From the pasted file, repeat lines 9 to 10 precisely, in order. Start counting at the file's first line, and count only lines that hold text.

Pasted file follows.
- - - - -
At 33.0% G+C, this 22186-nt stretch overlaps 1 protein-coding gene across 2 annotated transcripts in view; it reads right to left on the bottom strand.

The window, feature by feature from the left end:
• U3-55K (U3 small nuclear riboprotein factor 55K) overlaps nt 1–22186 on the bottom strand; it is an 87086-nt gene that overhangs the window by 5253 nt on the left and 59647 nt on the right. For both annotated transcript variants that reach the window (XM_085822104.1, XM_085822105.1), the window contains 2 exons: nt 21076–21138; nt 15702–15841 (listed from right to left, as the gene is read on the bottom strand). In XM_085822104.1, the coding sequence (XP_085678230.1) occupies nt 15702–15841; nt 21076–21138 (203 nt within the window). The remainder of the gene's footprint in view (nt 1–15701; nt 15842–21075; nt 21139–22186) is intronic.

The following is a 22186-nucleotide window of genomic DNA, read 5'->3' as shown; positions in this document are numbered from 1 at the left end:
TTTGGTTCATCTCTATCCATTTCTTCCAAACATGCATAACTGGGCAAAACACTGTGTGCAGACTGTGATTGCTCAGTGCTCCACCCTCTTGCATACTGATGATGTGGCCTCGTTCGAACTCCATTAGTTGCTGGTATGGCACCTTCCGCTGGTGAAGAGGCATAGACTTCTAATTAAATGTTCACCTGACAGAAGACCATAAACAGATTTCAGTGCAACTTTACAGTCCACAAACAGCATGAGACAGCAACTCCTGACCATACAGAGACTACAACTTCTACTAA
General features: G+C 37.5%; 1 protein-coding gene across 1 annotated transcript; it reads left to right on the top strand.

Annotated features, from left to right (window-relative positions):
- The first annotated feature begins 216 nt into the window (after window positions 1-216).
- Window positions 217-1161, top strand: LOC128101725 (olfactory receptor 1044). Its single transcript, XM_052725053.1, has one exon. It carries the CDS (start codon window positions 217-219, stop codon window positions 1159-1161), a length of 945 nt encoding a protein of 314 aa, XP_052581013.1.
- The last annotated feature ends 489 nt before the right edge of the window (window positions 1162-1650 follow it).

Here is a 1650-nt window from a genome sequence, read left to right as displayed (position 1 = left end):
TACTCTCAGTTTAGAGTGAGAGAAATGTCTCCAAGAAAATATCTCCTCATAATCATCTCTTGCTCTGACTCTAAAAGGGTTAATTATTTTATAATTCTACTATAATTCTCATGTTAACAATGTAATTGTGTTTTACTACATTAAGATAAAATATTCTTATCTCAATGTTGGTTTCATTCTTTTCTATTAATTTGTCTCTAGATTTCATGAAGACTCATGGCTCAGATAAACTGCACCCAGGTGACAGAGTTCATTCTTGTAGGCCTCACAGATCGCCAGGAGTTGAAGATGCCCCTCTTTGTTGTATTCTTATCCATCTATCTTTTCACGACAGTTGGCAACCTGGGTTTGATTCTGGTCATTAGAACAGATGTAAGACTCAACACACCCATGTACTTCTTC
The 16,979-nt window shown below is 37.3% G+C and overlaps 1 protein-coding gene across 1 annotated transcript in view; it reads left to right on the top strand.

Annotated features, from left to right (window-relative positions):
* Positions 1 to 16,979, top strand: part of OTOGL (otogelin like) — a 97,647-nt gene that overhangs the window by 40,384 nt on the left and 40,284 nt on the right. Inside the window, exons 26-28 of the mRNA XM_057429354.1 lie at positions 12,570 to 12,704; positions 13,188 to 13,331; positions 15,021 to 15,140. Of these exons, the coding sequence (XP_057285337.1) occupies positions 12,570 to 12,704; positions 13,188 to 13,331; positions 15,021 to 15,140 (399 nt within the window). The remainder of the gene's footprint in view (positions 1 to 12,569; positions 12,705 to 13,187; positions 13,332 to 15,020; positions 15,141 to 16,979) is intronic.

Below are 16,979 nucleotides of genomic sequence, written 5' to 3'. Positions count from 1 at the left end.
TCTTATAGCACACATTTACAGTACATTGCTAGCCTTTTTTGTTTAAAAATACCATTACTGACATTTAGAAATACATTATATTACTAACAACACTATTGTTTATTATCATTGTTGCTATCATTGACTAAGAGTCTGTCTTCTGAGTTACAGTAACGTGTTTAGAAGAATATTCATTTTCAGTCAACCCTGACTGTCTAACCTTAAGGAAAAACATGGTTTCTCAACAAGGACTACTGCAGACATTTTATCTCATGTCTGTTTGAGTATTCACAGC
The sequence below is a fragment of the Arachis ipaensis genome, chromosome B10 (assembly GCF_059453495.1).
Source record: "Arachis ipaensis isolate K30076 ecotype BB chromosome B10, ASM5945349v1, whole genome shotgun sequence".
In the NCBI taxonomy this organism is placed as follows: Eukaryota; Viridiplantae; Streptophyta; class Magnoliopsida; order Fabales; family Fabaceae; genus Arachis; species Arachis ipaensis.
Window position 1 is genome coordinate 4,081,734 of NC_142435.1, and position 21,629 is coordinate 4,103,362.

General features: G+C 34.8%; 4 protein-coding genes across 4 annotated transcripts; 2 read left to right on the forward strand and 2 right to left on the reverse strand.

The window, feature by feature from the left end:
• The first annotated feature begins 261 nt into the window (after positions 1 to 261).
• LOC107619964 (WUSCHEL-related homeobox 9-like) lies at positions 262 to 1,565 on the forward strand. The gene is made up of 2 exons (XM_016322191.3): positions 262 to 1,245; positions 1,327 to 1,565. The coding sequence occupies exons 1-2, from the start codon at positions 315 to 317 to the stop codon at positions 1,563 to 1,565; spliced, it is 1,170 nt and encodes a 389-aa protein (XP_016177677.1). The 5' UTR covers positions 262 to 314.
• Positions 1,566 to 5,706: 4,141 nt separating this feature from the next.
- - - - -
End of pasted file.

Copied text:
- Window positions 217-1161, top strand: LOC128101725 (olfactory receptor 1044). Its single transcript, XM_052725053.1, has one exon. It carries the CDS (start codon window positions 217-219, stop codon window positions 1159-1161), a length of 945 nt encoding a protein of 314 aa, XP_052581013.1.
- The last annotated feature ends 489 nt before the right edge of the window (window positions 1162-1650 follow it).